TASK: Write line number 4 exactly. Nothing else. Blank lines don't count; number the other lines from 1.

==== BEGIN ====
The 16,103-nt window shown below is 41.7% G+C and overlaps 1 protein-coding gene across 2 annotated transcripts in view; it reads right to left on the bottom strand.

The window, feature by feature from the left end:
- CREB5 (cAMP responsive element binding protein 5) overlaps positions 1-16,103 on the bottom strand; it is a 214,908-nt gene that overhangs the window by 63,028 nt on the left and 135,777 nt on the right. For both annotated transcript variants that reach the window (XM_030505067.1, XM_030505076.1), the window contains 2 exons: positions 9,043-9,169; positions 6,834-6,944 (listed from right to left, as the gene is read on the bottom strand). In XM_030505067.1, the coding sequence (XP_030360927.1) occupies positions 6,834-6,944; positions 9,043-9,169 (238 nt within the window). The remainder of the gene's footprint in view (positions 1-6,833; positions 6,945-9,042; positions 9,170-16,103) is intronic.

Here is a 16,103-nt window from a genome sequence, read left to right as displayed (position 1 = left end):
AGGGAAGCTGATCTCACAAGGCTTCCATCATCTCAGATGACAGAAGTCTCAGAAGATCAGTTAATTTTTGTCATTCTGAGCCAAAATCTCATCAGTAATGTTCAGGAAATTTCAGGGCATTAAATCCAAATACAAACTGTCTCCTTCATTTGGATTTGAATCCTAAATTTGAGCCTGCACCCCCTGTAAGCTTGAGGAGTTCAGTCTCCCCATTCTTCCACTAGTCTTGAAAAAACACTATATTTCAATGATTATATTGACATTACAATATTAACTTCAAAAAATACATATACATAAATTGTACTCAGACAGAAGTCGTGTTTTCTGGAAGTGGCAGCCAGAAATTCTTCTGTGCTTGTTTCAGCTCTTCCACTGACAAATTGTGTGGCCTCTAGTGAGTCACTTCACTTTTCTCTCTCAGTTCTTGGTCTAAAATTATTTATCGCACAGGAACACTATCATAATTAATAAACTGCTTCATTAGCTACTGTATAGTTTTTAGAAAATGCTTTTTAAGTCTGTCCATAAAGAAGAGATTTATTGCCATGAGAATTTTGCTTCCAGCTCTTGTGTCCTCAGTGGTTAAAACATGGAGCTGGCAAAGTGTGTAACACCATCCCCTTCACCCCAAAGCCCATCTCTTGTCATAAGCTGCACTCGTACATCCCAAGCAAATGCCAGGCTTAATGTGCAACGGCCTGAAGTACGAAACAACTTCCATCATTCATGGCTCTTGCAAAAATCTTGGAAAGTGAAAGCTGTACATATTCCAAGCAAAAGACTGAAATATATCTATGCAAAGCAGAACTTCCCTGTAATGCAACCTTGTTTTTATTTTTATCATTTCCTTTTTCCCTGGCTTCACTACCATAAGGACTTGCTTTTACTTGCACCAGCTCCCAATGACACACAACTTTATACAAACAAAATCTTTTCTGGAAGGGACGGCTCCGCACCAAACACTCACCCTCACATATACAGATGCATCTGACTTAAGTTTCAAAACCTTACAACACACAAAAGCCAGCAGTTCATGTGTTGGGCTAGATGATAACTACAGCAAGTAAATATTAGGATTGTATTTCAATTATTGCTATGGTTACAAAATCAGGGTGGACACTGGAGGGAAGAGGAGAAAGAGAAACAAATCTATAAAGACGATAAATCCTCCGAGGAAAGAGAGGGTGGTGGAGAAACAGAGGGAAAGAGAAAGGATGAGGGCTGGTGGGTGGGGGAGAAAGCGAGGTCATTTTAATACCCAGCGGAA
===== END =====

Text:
Here is a 16,103-nt window from a genome sequence, read left to right as displayed (position 1 = left end):